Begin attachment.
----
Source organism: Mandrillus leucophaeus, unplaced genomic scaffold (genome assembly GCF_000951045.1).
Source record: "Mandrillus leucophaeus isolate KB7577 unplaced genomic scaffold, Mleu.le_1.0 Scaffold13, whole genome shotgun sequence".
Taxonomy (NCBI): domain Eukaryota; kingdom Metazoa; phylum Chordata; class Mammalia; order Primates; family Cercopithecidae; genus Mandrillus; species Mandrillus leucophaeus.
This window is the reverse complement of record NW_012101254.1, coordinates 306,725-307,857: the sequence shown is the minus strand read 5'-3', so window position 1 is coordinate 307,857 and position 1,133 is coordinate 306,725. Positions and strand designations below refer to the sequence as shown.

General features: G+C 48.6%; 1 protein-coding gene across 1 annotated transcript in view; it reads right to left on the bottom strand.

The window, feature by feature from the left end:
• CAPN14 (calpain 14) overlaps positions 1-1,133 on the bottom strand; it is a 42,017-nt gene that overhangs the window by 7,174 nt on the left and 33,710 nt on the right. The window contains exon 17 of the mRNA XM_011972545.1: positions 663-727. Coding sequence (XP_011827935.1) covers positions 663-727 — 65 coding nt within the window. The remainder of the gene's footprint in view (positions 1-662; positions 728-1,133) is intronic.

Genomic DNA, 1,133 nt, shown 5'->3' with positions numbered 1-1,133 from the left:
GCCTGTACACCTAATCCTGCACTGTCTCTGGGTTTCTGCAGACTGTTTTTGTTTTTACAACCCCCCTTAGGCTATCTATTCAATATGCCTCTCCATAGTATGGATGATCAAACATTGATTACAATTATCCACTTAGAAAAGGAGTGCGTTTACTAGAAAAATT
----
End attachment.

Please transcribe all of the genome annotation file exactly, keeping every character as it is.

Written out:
Source organism: Mandrillus leucophaeus, unplaced genomic scaffold (genome assembly GCF_000951045.1).
Source record: "Mandrillus leucophaeus isolate KB7577 unplaced genomic scaffold, Mleu.le_1.0 Scaffold13, whole genome shotgun sequence".
Taxonomy (NCBI): domain Eukaryota; kingdom Metazoa; phylum Chordata; class Mammalia; order Primates; family Cercopithecidae; genus Mandrillus; species Mandrillus leucophaeus.
This window is the reverse complement of record NW_012101254.1, coordinates 306,725-307,857: the sequence shown is the minus strand read 5'-3', so window position 1 is coordinate 307,857 and position 1,133 is coordinate 306,725. Positions and strand designations below refer to the sequence as shown.

General features: G+C 48.6%; 1 protein-coding gene across 1 annotated transcript in view; it reads right to left on the bottom strand.

The window, feature by feature from the left end:
• CAPN14 (calpain 14) overlaps positions 1-1,133 on the bottom strand; it is a 42,017-nt gene that overhangs the window by 7,174 nt on the left and 33,710 nt on the right. The window contains exon 17 of the mRNA XM_011972545.1: positions 663-727. Coding sequence (XP_011827935.1) covers positions 663-727 — 65 coding nt within the window. The remainder of the gene's footprint in view (positions 1-662; positions 728-1,133) is intronic.

Genomic DNA, 1,133 nt, shown 5'->3' with positions numbered 1-1,133 from the left:
GCCTGTACACCTAATCCTGCACTGTCTCTGGGTTTCTGCAGACTGTTTTTGTTTTTACAACCCCCCTTAGGCTATCTATTCAATATGCCTCTCCATAGTATGGATGATCAAACATTGATTACAATTATCCACTTAGAAAAGGAGTGCGTTTACTAGAAAAATT